Carpet Cleaning CRM
“How to have Seriously EXcessive profits with Customer Relationship Management systems” and how it can help if you are a carpet cleaner.
8. How to make business tough for others
Is business tough out there? Of course it is! Especially if you are a struggling carpet cleaner…
I sometimes hear business owners say that it’s hard at the moment, that things are tough. I think: well, why did you get into business in the first place? Unless you have a monopoly, (like the Government making people pay tax!), then business is always going to be tough!
You wouldn’t expect to enter a competitive sport for a season, and say, “That was easy”. Even if that did happen, the next season you’d be bumped up a league and ‘easy’ would have disappeared.
Why do business owners think that business is going to be anything but tough? Even when getting orders is fairly easy it’s probably hard to get products and good staff.
Business is tough but the secret is to make it tougher on your competitor. It still may be tough, but winning the Grande Final is at least fun.
So how do you make it tough for others out there in business against you?
? Use your CRM system to analyse which of your customers may be using some of a competitor’s products and services that are either high margin or compete.
? Next put together massive value services to sell against them that they cannot copy.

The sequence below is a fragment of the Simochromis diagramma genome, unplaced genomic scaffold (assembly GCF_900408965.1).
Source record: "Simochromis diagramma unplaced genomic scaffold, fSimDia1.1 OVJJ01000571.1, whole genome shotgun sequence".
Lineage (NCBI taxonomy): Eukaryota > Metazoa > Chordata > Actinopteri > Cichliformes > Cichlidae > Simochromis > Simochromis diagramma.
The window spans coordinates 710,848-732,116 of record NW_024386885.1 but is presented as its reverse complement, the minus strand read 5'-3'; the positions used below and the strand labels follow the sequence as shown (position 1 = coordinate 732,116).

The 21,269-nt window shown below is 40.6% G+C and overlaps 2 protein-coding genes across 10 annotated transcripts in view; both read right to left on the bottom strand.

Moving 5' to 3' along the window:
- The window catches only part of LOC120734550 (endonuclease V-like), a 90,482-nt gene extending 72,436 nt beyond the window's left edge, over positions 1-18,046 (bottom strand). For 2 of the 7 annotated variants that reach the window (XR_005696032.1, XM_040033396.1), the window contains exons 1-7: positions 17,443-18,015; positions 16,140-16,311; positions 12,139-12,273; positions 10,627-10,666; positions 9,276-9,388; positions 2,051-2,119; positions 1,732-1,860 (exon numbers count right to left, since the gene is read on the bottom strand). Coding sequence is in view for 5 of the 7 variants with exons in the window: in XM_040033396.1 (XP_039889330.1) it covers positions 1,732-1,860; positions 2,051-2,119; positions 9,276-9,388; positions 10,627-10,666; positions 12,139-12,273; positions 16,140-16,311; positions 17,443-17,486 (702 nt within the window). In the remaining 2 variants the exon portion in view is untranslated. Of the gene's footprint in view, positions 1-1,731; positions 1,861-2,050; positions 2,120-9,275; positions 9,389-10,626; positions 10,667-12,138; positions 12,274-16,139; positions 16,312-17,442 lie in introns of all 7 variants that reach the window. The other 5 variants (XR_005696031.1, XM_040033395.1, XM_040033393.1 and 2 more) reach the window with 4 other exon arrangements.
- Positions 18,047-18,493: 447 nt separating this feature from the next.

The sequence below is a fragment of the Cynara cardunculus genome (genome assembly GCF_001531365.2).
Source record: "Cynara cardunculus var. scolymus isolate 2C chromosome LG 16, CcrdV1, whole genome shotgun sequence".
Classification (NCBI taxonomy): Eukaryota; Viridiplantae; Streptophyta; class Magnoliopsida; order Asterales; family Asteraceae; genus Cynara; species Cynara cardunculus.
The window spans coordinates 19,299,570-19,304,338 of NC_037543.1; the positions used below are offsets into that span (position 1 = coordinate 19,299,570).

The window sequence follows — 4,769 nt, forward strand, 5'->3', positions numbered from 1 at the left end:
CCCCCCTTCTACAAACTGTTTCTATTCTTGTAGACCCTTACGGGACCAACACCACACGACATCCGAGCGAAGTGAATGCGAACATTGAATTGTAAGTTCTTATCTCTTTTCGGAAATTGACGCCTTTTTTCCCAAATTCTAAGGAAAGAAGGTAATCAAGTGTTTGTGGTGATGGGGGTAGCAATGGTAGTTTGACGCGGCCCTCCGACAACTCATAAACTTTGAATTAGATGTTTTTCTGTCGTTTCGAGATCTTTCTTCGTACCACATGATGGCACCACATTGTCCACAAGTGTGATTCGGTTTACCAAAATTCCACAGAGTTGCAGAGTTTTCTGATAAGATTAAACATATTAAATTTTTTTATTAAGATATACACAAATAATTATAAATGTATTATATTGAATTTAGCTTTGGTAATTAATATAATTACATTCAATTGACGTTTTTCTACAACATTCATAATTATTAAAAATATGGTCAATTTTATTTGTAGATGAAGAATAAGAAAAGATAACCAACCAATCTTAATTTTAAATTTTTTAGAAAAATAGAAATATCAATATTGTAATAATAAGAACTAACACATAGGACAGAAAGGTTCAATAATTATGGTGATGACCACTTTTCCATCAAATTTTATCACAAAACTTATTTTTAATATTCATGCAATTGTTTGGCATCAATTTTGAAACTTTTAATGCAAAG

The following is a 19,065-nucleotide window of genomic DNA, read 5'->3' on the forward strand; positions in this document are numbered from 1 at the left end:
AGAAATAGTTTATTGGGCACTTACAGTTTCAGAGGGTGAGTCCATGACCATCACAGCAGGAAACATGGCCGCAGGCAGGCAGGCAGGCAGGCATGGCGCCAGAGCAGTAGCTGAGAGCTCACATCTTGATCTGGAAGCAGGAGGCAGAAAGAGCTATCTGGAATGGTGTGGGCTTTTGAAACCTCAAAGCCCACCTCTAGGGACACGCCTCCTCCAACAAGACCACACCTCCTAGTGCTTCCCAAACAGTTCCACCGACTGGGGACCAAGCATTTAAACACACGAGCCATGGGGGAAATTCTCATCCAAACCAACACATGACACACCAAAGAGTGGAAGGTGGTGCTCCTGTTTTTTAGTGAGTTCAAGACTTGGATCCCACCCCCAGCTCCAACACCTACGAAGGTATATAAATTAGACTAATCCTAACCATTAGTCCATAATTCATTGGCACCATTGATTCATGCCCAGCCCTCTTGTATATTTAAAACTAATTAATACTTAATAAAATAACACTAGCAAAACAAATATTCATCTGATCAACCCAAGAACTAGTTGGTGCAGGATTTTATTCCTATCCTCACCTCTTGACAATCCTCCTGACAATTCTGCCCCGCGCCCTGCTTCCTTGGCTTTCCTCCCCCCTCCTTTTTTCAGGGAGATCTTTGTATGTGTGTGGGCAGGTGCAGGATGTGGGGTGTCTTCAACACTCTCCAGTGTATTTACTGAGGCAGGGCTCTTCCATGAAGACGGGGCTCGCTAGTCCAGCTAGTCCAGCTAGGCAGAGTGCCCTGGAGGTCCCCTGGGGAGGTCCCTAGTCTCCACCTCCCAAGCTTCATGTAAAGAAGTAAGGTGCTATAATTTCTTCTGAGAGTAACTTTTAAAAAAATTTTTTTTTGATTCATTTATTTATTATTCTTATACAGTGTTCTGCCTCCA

? Then contact those customers on your list. You may need to repeat your offer two or three times.
Here’s an example. When I worked at Oracle, for ages we couldn’t beat Sebel. (Sebel were the world’s largest Customer Relationship Management software provider, before being bought out by Oracle.) They used a CRM system in a big way and had selling down to an art. After labouring mightily on competitive bids I started to see a pattern – the rough shape of their white system.. So I called an upset ex-Sebel salesperson I knew and asked about this system. I got the full breakdown of the letters, the calls and the offers. (He just happened to leave with a copy of each!) It turned out that Tom Sebel made his sales force use a 100% systemised way of selling worldwide. (A lot of those ideas are in this book.) Nobody dared to deviate. They would be sacked!
The Sebel system was good, very good. But it did show one weakness: they never deviated. This meant that if I could get in their with my own letter first, my offer first and I warned the customer that they’d soon get a standard letter from Sebel (helpfully that I sent them a copy of), it was like I’d managed to put square wheels onto their bandwagon. Suddenly sales that had been going smoothly to Sebel instead rattled and slowed right down. Their customers started asking them questions and more time had to be spent on the account.
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